Can I really get an eye infection from a pool?
Yes. (Cue the Jaws theme.) "Pools are the worst, especially when they're not well maintained with chemicals to kill bacteria," says Amy Watts, O.D., of the Massachusetts Eye and Ear Infirmary, a Harvard Medical School teaching hospital. If, for instance, the water looks funky, rethink taking that dip.
Is it ok to swim with my contacts in?
Most docs prefer that you dive in without them. Oceans, lakes, ponds, and pools contain potentially dangerous bacteria that just love to grow in the smooth, moist environment under your contact lenses, says Watts. She sometimes prescribes the daily disposable kind that can be tossed right after swimming. Another smart option: Rx goggles.
How do I treat an eye swollen from a bug bite?
"It may look bad, but chances are you're fine," says James McDonnell, M.D., an ophthalmologist at Loyola University Health System in Chicago. "Eyelid tissue is thin and swells easily." To bring down puffiness and slow the bug toxin's spread, wrap an ice pack in a towel and apply it for 10 to 20 minutes. An OTC antihistamine can ease itching, but don't scratch! If vision blurs or you spot discharge, get to a doctor right away.
Help—there's dirt in my eye!
If you wear contacts, take them out. Don't rub your eye, which could scratch your cornea. Instead, tilt your chin up, hold your upper lid open, and flush out your eye with saline solution or clean H20. Still can't get the grit out? See a doc ASAP.
How do I avoid eye wrinkles?
First, apply broad-spectrum sunscreen, SPF 30 or higher, around your crow's-feet. Since eyes are sensitive, experts advise using a non irritating zinc oxide product and skipping upper lids so you don't get it in your eyes. And, of course, always sport smart sunnies to protect this delicate area. Extra credit: Wear a wide-brimmed hat.
Can my diet really help keep my eyes healthy?
Absolutely. Major eye-protecting nutrients are vitamins C and E (get them from bell peppers, kiwi, and nuts) and beta-carotene (from carrots, sweet potatoes, broccoli, and apricots), says Elizabeth J. Johnson, Ph.D., a researcher at the Antioxidants Research Laboratory at Tufts University. Other power protectors: omega-3s (in salmon and sardines) and lutein and zeaxanthin (in kale, collards, and spinach).
Yikes! I got hit in the eye with a ball. should I see a doctor?
Maybe. It's normal to experience some pain, irritation, and blurriness right after being whacked, says McDonnell, who suggests icing the area immediately (a towel-wrapped bag of frozen peas works great). If 20 minutes pass and you still have swelling and abnormal vision, call your doctor, who may want you to get a fast evaluation. Red blotches in your eye can mean broken blood vessels—not always serious but worth calling your doc about, too. Seeing flashes or floaters (they may look like tree branches or specks) after 20 minutes? Don't wait; head to the ER to check for retinal detachment, which may require surgery.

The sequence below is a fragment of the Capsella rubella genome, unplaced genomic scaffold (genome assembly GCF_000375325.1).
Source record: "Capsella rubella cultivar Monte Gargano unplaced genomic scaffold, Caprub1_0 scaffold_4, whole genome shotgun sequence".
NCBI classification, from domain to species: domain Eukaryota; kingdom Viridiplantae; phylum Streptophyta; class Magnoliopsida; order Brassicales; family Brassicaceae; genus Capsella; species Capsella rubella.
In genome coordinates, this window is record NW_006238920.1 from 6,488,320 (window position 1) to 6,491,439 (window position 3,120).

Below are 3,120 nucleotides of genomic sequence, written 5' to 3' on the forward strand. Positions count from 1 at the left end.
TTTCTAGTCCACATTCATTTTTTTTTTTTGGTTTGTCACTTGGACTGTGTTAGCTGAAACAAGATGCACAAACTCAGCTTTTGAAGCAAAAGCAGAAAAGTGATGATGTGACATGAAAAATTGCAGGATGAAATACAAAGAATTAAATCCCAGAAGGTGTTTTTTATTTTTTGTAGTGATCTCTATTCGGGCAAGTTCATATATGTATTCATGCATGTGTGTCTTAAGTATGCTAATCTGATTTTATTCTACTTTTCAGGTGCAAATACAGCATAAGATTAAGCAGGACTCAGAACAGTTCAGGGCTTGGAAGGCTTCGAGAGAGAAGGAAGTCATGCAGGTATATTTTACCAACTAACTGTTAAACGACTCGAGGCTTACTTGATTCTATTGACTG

Help—there's bug spray in my eye!
It's vital to rinse out chemicals thoroughly, says Robert Chang, M.D., an assistant professor of ophthalmology at Stanford University. So flush your eye out once, then do it again. And if you got a lot in there, see a doc.
Should I get special shades for sports?
It's a good idea. Pick up a pair made of sturdy polycarbonate or Trivex, then go play! FYI: Your risk for eye injuries is greatest with activities involving balls moving at high speeds (like golf or tennis balls). If you go without a durable pair and get smacked in the eye, serious vision problems may be the price you pay.
Do I need sunglasses if I'm wearing UV-blocking contacts?
Yes. Contacts cover your cornea but not the whole eye or the skin around it. So why bother with contacts that have an ultraviolet barrier? Because they cover the extremely light-sensitive pupil. "The amount of protection varies from one pair of contacts to the next," says Chang. Ask your optometrist what level of protection is right for you. Contacts come with two: Class I blocks 90% of UVA and 99% of UVB—great for mountain hikes or beach days. Class II blocks 70% of UVA and 95% of UVB—good for everyday running around.
My eyes feel so dry in summer. What's the fix?
The season's worst offenders: aggressive A/C and hot, windy weather. If your office blasts arctic air, adopt these healthy habits: Take computer screen breaks, and be sure to blink frequently. For some people, artificial tears—either OTC or prescription—are a must for lubricating parched eyes, says Ohio State University's Randy McLaughlin, O.D., M.S.
Help—there's sunscreen in my eye!
When this happens, simply wash the product out with tap water or saline solution. Open and close your eye as you rinse. To be extra safe, use a few lubricating eyedrops to completely flush it out.
This story originally appeared in the July/August 2015 issue of Dr. Oz The Good Life.